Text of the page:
55 years ago today President John F. Kennedy said:
“I believe that this nation should commit itself to achieving the goal, before this decade is out, of landing a man on the moon and returning him safely to the earth.”
Sure enough, we met that goal in 1969 when the Apollo 11 crew landed on the moon, just a few months before the decade ended.
Space travel still thrills us, even now that we’re several decades beyond watching astronauts on black-and-white TVs. Earlier this year, NASA astronaut Scott Kelly and Russian cosmonaut Mikhail Kornienko returned from a year-long mission on the International Space Station, studying the impact of extended space voyages on astronauts’ bodies and minds. We watched Kelly juggle fruit in weightlessness and asked him questions about space travel during a Reddit “Ask Me Anything” session.
Today’s teachers and students are fortunate in that we can share the space experience a bit more closely with our astronauts. Kids everywhere, and plenty of grownups, can get a better sense of what it must be like to live in weightlessness, primarily eat only vacuum-packed meals, and look out at the stars and Planet Earth every day. This is the idea behind our newest Expedition, created with NASA, which brings the International Space Station right into the classroom.
A view of the Expedition from the teacher's tablet
The new tour gives teachers and kids a view into the crew’s living quarters and the challenges they have doing everyday things. For example, teachers and students can see how space station residents use bungee cords to hold down plates and silverware so they don’t float away mid-bite, and how they anchor themselves to the tables or walls with special footholds so they don’t drift off either. In the Expedition, students can also see where scientists grow red lettuce and other crops. This enables NASA to study how vegetables grow in space — which will help provide nutritious and delicious food for future astronauts who will stay in space for longer and longer missions -- as much as three years for a roundtrip to Mars!
To celebrate the anniversary of President Kennedy’s historic call to action, this week we’re introducing the new Expedition to some of the schools taking part in the Expeditions Pioneer program. We’re also showing off the tour at special screenings of the new awe-inspiring IMAX® 3D film, “A Beautiful Planet,” produced and directed by celebrated filmmaker Toni Myers and narrated by Jennifer Lawrence, the star of The Hunger Games films, and featuring breathtaking images of Earth, shot by astronauts aboard the International Space Station.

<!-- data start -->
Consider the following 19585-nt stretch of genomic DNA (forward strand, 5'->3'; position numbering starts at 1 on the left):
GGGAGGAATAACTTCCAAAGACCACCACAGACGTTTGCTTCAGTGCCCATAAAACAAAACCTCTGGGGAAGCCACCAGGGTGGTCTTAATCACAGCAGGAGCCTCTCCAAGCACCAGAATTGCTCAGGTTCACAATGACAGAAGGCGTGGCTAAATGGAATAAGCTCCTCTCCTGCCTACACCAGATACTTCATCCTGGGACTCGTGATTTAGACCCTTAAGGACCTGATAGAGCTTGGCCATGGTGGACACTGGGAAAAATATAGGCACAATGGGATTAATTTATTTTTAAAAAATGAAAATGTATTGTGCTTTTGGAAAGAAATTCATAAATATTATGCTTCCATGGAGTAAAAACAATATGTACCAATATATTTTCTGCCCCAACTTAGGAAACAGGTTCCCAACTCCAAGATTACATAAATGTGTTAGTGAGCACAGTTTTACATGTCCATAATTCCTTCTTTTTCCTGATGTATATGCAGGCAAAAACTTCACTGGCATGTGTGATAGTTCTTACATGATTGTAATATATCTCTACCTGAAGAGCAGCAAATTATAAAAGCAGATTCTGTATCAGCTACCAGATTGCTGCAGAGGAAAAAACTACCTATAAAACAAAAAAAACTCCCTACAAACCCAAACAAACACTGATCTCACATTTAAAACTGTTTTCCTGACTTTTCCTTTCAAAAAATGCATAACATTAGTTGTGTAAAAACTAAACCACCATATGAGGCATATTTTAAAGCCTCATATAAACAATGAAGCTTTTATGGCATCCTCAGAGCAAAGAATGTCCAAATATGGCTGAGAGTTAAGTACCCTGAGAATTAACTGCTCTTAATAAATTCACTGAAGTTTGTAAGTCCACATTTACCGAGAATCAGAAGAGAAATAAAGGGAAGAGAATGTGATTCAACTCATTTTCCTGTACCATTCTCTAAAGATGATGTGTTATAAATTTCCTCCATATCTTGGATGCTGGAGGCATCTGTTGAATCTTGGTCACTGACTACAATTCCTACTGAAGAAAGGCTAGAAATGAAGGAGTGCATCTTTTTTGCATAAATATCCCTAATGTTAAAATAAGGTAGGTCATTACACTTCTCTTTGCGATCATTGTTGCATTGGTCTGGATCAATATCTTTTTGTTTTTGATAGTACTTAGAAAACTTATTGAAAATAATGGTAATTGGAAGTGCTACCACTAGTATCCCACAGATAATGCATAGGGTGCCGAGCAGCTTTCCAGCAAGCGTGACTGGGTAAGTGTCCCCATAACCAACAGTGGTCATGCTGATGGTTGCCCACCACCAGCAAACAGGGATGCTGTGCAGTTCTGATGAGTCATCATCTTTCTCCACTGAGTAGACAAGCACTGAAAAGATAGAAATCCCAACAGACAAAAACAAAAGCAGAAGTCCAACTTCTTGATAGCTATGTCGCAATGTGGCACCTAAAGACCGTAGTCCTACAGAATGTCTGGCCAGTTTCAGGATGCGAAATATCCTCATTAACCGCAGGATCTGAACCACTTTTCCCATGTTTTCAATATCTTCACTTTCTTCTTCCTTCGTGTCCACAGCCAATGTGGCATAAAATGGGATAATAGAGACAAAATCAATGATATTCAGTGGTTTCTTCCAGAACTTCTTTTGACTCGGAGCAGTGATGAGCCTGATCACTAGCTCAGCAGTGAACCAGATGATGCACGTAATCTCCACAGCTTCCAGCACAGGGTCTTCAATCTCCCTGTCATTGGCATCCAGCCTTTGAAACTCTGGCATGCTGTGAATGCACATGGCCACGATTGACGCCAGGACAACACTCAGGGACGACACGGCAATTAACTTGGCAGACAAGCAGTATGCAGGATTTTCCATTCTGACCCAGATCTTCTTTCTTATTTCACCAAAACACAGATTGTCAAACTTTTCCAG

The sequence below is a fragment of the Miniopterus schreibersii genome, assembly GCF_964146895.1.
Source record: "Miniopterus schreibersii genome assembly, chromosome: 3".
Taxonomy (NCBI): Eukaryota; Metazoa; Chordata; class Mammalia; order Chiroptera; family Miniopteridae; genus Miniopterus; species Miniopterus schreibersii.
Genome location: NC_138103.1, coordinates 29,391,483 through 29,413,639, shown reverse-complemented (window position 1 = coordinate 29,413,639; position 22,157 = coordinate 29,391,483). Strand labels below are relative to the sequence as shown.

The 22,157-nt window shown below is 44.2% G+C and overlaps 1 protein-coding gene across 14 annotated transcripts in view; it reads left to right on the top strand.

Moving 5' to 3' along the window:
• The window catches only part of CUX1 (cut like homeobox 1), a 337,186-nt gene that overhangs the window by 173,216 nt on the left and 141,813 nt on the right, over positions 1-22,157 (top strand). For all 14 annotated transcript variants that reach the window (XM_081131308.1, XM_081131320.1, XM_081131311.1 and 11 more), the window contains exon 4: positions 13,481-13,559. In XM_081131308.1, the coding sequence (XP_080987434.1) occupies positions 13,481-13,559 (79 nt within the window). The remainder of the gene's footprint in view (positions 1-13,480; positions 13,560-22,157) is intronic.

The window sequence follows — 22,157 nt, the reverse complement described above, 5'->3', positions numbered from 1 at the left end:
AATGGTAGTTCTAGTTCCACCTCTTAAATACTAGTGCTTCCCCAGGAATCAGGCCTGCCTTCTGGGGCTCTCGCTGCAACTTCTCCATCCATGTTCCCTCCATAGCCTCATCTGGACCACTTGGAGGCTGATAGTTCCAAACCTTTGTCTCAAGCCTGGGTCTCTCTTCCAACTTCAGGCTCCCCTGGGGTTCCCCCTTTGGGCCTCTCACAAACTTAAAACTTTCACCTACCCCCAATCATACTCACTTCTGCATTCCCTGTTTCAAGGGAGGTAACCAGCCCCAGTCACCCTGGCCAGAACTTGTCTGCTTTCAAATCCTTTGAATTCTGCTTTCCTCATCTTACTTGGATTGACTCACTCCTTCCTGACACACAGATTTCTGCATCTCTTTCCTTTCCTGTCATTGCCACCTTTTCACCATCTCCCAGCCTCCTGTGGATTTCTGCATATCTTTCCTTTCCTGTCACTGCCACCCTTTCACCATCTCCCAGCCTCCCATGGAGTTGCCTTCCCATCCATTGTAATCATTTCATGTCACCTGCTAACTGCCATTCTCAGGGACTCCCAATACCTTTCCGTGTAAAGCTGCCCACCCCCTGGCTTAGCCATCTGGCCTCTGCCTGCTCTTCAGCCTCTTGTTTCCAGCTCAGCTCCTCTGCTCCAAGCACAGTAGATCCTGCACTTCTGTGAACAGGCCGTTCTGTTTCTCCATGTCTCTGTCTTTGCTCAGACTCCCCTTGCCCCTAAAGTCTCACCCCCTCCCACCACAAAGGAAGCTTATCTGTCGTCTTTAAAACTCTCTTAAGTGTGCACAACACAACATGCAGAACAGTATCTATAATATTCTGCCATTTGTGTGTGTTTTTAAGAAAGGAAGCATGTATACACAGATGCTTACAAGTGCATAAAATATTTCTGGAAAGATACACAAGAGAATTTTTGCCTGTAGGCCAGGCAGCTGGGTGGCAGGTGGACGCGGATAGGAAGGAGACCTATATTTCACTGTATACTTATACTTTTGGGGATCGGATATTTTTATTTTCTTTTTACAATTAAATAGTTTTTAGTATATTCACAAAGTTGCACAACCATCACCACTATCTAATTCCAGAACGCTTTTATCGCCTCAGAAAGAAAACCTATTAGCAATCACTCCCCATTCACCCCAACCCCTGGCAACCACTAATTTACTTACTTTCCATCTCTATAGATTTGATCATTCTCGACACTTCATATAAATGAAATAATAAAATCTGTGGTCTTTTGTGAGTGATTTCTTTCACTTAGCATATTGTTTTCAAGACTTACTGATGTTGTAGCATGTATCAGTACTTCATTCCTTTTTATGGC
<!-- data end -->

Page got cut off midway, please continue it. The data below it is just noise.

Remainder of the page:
“A Beautiful Planet” and the Expeditions tour make a perfect double-feature: stunning views of Earth and the stars from outside the space station, and a view into daily life of astronauts from inside. Teaching the wonders of space is a time-honored way to encourage students to explore their world. Seeing the International Space Station up close can inspire the next generation of astronauts, scientists, or simply lovers of discovery, and bring the world of space exploration to everyone.
Posted by Cyrus Mistry and Ope Bukola, Product Managers, Google for Education
Editor's note: We’re writing to you today from Google I/O, our annual conference for developers. Over 7,000 developers gathered for the three day event at the Shoreline Amphitheater in Mountain View, California —right down the street from Google. If you missed the live-stream this week, don't worry; we've got four highlights so far for education below.
Even more apps for Chromebooks Earlier today we announced that Android apps are coming to Chromebooks, which means teachers and students will have access to more content on their Chromebooks, including a large amount of offline and touch-optimized apps. From Google’s Admin console, administrators will be able to deploy Android apps such as Skype, LightSail, Open eBooks, Office & Explain Everything to students. This feature will be available to administrators during the 2016/17 school year for use on supported Chromebooks. Learn more, including when you can preview some of the apps, in the blog post.